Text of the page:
A <"http://www.yourlawyer.com/topics/overview/darvocet">Darvocet lawsuit has been filed on behalf a 31-year-old New York woman who says the recalled painkiller caused her to suffer a near-fatal cardiac arrhythmia. The plaintiff is being represented by the national <"http://www.yourlawyer.com/">personal injury law firm of Parker Waichman Alonso LLP. The complaint ( Index No. 10-5737), which was filed in U.S. District Court for the Eastern District of New York and assigned to Judge Weinstein, accuses Xanodyne Pharmaceuticals Inc. of negligence and fraud in not acting sooner to recall the drug.
According to the complaint, prior to using Darvocet the Plaintiff did not have a pre-existing cardiac history and had never suffered a cardiac arrhythmia. Shortly thereafter, she experienced a near fatal cardiac arrhythmia as a result of <"http://www.yourlawyer.com/topics/overview/darvocet">Darvocet side effects. The plaintiff was forced to undergo painful electrocardioversion and numerous other invasive cardiac procedures including cardiac ablation. The lawsuit alleges that because of her use of Darvocet, the Plaintiff sustained severe, permanent and life threatening personal injuries, pain, suffering, emotional distress, lifelong fear of premature death and the need for continued lifelong cardiac monitoring, treatment and medications.
Propoxyphene is an opiod painkiller that was already known to be highly addictive. In November, the US Food & Drug Administration (FDA) announced that Xanodyne Pharmaceuticals Inc. had agreed to pull the Darvocet, as well as Darvon (Propoxyphene alone) because of their association with heart rhythm problems. The agency said it was also asking the manufacturers of generic Propoxyphene-containing products to remove those products from the market.
As weâ€™ve reported previously, the consumer group Public Citizen has petitioned the FDA twice since 1978 seeking the removal of Propoxyphene products like Darvon and Darvocet from the market. Public Citizen asserts that it has been linked to many thousands of US deaths since 1981, a large proportion of which were likely caused by cardiac toxicity, including the interruption of electrical conduction in the heart. Propoxyphene bans were announced in the United Kingdom almost six years ago, and in Europe, almost 1Â½ years ago.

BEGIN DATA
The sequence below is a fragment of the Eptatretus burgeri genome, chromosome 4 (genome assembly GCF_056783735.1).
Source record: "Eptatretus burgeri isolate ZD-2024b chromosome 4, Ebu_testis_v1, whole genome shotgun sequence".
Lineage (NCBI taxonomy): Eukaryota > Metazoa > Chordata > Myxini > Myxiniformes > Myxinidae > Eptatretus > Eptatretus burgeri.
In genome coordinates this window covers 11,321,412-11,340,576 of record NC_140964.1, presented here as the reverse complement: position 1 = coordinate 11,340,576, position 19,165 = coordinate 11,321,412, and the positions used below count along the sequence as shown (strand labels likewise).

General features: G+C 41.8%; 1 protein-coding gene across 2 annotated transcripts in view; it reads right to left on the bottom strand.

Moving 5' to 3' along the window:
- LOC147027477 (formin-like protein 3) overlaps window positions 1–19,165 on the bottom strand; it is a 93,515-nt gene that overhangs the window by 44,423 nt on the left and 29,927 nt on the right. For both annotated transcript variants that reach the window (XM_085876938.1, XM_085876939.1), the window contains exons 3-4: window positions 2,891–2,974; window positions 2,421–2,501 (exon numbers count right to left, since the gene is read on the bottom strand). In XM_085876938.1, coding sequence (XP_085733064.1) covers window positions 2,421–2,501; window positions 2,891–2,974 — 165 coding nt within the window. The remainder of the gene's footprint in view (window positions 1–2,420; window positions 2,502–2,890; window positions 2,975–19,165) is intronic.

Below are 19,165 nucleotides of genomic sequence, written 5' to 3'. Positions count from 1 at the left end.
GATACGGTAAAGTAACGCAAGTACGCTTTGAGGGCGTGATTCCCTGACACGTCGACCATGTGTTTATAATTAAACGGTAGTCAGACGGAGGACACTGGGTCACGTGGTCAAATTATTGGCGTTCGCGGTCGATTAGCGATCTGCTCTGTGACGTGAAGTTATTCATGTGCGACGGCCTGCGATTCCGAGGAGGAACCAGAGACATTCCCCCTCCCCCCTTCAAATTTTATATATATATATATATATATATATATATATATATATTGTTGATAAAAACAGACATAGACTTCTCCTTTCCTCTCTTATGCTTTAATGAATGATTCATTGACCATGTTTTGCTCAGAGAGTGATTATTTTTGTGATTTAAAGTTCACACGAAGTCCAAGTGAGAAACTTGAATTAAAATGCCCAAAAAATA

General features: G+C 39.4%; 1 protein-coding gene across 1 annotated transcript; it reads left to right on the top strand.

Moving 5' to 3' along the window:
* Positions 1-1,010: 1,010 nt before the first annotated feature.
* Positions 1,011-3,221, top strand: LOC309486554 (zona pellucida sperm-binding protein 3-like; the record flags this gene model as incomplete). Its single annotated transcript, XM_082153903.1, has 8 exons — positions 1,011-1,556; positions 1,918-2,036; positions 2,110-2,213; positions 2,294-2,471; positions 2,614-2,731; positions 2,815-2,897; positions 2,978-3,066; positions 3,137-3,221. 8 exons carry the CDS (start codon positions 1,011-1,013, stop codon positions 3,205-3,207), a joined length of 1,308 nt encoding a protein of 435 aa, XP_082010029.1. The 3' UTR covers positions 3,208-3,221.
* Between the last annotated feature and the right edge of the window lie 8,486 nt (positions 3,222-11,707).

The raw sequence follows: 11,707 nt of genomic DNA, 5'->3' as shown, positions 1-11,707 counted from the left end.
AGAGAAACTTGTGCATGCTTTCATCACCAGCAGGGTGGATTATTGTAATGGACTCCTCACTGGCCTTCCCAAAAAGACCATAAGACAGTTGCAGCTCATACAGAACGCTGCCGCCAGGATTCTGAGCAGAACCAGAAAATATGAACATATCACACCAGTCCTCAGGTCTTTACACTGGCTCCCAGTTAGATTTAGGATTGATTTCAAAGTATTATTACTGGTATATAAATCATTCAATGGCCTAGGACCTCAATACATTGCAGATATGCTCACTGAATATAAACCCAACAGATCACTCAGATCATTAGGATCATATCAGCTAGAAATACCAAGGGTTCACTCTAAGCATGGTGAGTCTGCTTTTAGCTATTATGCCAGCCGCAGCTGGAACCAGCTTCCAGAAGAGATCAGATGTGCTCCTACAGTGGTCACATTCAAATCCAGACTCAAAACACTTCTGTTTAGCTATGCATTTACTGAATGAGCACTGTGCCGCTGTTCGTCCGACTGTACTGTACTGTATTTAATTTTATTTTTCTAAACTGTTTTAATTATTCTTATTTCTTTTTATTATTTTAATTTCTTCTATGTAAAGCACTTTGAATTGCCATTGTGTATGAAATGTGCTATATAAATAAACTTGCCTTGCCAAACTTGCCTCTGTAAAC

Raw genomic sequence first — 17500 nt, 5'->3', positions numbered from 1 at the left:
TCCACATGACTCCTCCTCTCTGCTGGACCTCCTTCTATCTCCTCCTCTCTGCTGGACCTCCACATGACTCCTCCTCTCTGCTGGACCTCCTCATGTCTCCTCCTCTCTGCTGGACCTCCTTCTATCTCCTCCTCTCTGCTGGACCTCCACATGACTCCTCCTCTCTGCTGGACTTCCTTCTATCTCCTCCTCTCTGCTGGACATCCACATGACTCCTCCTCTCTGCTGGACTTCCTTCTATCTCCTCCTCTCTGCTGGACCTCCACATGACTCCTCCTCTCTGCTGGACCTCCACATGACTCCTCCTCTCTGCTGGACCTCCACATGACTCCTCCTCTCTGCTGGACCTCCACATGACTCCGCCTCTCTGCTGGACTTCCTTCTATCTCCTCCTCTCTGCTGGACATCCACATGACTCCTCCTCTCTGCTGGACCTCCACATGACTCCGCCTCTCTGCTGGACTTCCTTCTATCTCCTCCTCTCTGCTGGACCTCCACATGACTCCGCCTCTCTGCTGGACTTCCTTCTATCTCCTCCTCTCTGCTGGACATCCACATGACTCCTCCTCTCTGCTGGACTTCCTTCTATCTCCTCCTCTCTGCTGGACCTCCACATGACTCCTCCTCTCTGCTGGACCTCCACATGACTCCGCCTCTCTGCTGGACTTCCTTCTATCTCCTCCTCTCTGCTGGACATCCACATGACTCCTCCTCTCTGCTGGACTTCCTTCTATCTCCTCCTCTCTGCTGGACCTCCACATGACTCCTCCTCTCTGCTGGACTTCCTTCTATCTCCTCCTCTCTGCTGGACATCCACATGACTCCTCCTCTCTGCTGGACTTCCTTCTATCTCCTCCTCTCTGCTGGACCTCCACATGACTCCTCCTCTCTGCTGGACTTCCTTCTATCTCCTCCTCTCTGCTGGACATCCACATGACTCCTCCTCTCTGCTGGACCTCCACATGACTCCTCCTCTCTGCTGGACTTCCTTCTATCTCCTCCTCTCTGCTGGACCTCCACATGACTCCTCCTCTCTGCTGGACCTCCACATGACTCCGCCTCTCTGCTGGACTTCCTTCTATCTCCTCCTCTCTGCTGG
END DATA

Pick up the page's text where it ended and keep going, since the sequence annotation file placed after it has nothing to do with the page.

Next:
The New York Darvocet lawsuit alleges that up until the market withdrawal, Xanodyne continued to ignore the correlation between the use of Darvocet and the increased risk of developing potentially fatal heart arrhythmias, despite the wealth of scientific and medical evidence available.
“This is a classic case of a company that put profits before safety and that point is made crystal clear in the Xanodyne website, which repeatedly highlights the company’s goal of maximizing its profits by taking shortcuts in research and product development. In July 2009, they again delayed the removal of the Darvocet from the market, only to see it removed in November 2010 for the same concern the FDA expressed then,â€ Matthew J. McCauley, an attorney with Parker Waichman Alonso LLP, said in a statement announcing the lawsuit. “Our client was one of millions of people who took Darvocet during that time period and while the company benefited financially by the millions of prescriptions that were paid for by its users, our client nearly paid for it with her life and at 31 years of age, she will continue to pay for it for a long time to come, hopefully.”
Mr. McCauley added that the concern associated with the Darvocet recall is enormous. “We are receiving over 1000 calls per day from potential clients who are concerned that they have been injured by this drug. Yet, despite the magnitude of fear that has been set upon millions of Darvocet users, Xanodyne has done nothing to calm their worries or address their concerns,â€ he said.